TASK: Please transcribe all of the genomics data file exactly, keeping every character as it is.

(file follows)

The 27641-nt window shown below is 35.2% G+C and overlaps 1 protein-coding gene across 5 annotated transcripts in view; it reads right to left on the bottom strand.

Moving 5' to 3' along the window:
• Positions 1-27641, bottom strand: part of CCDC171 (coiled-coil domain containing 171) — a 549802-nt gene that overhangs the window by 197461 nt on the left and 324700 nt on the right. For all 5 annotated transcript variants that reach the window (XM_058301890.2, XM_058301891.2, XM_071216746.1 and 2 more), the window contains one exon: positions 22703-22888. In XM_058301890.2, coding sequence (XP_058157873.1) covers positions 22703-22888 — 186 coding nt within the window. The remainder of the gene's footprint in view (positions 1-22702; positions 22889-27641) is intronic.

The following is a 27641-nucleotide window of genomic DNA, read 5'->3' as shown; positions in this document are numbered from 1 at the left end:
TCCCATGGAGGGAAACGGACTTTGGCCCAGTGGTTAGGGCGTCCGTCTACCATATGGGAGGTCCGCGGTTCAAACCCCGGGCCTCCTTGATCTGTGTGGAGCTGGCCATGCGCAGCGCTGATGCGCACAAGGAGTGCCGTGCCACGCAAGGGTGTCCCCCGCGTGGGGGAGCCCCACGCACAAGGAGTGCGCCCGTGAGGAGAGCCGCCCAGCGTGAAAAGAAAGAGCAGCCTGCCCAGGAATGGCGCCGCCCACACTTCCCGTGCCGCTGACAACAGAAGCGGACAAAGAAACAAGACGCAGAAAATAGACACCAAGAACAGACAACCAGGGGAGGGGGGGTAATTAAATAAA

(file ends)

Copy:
The 27641-nt window shown below is 35.2% G+C and overlaps 1 protein-coding gene across 5 annotated transcripts in view; it reads right to left on the bottom strand.

Moving 5' to 3' along the window:
• Positions 1-27641, bottom strand: part of CCDC171 (coiled-coil domain containing 171) — a 549802-nt gene that overhangs the window by 197461 nt on the left and 324700 nt on the right. For all 5 annotated transcript variants that reach the window (XM_058301890.2, XM_058301891.2, XM_071216746.1 and 2 more), the window contains one exon: positions 22703-22888. In XM_058301890.2, coding sequence (XP_058157873.1) covers positions 22703-22888 — 186 coding nt within the window. The remainder of the gene's footprint in view (positions 1-22702; positions 22889-27641) is intronic.

The following is a 27641-nucleotide window of genomic DNA, read 5'->3' as shown; positions in this document are numbered from 1 at the left end:
TCCCATGGAGGGAAACGGACTTTGGCCCAGTGGTTAGGGCGTCCGTCTACCATATGGGAGGTCCGCGGTTCAAACCCCGGGCCTCCTTGATCTGTGTGGAGCTGGCCATGCGCAGCGCTGATGCGCACAAGGAGTGCCGTGCCACGCAAGGGTGTCCCCCGCGTGGGGGAGCCCCACGCACAAGGAGTGCGCCCGTGAGGAGAGCCGCCCAGCGTGAAAAGAAAGAGCAGCCTGCCCAGGAATGGCGCCGCCCACACTTCCCGTGCCGCTGACAACAGAAGCGGACAAAGAAACAAGACGCAGAAAATAGACACCAAGAACAGACAACCAGGGGAGGGGGGGTAATTAAATAAA